Subject: Re: IPv6 Comment
To: Sean Doran <>
From: Andrew Gillham <>
List: current-users
Date: 09/07/2000 12:37:50
Sean Doran writes:
> NAT, PAT and ALG are easily distributed across multiple computer/gateway
> systems.

"easily" is relative I guess. :-)

> No, there is a single "outside" address for a conversation which
> corresponds to an interface on a NAT/PAT/ALG system; the "outside"
> world drops the traffic directly onto the NAT.  Likewise, there
> can be a single "inside" address for a conversation.   Thus, 
> there is no asymmetry, because effectively the NAT/PAT/ALG gateway 
> is at least the src or dst of the IP header on the "outside".

This is what I just said, you just said it better.  Looking at a single
flow, it _must_ traverse the same NAT device both directions or it
doesn't work.  This is what it will do automatically by virtue of the
specific global and inside addresses.  This provides a nice SPOF for
the network (for this flow, as you mentioned below) removing any
ability to converge on an alternate path. (e.g. connection reset)

> | This can be eliminated by having the switches share the state of
> | these flows.  (which I believe is done by Cisco's MLS)
> This is only necessary if the conversation moves, such as
> when a  NAT crashes.

The problem.

> It is easy to distribute the NAT/PAT/ALG tasks over multiple computer/gateway
> systems.

You are losing your network redundancy here, IMHO.
Imagine the difference, NAT crashes and _thousands_ of connections are
dropped/closed/reset.  A router crashes and a few packets may be lost, but
after the network converges (< 10 seconds with HSRP) routing continues with
no dropped/closed/reset connections. (typically)

> As a trivial example of just one way of doing this, you attract
> outbound traffic for 128.1/16 to NAT/PAT/ALG gateway A and outbound
> traffic for 128.2/16 to NAT/PAT/ALG gateway B.   128.1/16 and 128.2/16
> will see different ranges of addresses for conversations originated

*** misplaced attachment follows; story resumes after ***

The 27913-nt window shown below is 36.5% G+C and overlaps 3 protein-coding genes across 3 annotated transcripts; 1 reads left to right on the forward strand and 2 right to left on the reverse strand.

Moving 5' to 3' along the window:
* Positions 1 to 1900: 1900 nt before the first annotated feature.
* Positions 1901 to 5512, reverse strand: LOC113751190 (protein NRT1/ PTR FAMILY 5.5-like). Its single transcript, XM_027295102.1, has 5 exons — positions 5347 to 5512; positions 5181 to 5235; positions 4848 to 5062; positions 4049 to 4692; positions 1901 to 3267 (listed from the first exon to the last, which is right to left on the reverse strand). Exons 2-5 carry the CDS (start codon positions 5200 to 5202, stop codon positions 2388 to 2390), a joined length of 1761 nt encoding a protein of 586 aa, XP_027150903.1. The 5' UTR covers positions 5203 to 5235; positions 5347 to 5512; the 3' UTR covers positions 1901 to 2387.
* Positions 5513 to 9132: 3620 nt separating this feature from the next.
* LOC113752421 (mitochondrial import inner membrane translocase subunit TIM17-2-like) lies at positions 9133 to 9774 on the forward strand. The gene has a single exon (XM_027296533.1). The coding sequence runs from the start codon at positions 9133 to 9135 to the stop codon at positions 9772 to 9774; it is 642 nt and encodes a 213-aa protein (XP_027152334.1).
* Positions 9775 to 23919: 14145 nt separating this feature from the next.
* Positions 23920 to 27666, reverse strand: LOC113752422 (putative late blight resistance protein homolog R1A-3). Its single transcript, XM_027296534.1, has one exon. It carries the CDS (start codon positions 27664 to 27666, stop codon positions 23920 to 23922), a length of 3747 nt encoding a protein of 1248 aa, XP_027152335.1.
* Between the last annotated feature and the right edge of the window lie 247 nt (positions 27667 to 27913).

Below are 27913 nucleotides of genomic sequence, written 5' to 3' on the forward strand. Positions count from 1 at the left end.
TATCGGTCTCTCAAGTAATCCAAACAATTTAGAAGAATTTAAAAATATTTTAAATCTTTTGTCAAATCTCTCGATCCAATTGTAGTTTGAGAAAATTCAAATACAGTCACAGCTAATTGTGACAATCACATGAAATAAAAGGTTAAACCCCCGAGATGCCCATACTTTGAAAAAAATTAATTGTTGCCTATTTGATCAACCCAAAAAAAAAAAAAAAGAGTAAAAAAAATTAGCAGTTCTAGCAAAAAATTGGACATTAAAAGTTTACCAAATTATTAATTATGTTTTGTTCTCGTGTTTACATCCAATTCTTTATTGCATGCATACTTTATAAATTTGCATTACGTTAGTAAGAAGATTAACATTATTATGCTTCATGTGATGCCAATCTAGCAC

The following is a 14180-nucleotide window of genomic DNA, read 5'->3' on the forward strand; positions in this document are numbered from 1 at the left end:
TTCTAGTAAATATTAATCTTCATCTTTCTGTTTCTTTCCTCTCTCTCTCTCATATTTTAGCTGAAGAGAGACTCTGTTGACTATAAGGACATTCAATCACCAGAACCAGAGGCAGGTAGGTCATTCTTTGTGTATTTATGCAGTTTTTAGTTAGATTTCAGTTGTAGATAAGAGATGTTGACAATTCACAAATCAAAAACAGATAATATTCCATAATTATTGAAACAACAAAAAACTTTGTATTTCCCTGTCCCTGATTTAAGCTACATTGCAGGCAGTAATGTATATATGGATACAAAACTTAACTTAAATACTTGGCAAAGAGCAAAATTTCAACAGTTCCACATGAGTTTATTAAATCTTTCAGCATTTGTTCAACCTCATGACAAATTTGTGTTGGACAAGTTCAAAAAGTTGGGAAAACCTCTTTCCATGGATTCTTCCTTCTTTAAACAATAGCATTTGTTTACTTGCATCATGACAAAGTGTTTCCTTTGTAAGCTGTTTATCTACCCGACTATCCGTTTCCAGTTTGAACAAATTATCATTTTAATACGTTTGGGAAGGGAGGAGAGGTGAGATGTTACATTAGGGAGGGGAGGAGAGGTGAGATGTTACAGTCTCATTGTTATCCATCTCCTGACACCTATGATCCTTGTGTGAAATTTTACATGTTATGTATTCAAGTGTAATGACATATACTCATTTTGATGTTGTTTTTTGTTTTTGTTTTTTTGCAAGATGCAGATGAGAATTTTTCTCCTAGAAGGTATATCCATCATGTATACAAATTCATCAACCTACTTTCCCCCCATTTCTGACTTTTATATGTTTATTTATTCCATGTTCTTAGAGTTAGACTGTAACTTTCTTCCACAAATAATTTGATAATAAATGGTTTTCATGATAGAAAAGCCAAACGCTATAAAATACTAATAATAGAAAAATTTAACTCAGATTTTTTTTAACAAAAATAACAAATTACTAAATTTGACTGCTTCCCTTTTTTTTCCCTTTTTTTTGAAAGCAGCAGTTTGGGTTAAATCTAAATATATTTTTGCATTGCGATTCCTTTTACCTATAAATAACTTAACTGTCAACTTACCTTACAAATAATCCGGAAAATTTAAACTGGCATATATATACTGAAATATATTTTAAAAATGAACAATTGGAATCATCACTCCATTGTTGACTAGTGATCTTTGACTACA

> by the same "inside" host.   Likewise can use DNS A RR selection to 
> direct conversations originating from "outside" to
> to the outside address of either gateway A or gateway B.

Which loses as I described above.  If 'B' fails I lose a big chunk of
connections and 'A' has to know this so it can start attracting outbound
traffic for '128.2/16' also.  So you need a failover protocol. (like HSRP)
Everything fails over to 'A', then 'B' comes back.  Since the inside
machine "thinks" it is talking to an address in '128.2/16' it starts sending
packets via 'B' again.  Gee, just lost my connection _again_, what the
heck are those network guys doing?

Same problem on inbound, except perhaps the person on the outside is 
trying to access my web servers and decides to just visit my competition.

Sure you can make NAT work (mostly) but are you really building a reliable
network?  I don't really think so.

> IPv6 demands other sacrifices, and the cost-benefit analysis is
> anisotropic.  That is to say, not everyone agrees with you.
> 	Sean.

I was attempting (poorly) to help clarify someone else's point.  It is
not necessarily my opinion. :-)

I do tend to believe NAT (and friends) are evil.  I also tend to think
Windows is evil.  I use both NAT and Windows at work everyday so I
can't say too much.  I also use NetBSD and global addresses everyday, and
definitely prefer them.

Imagine the boss says, "I do not want an equipment failure in the [not access
layer] network to affect anybody. We have hundreds of customers that expect
a 99.9% uptime!"

You think: "Gee, I'll need 1000 NAT boxes so that a single failure should only
affect 0.1% of the connections.  I need a bigger computer room."

And then: "Wait, it only takes 15 seconds to failover to another NAT box, so
at 99.9% uptime I can have 2100 outages a year without a problem, I just
get two boxes and even if people lose their connections 5-6 times a day we
are still well within our 99.9% uptime!  Our customers will love us!"

NAT sucks, but hey you work with what you have. :)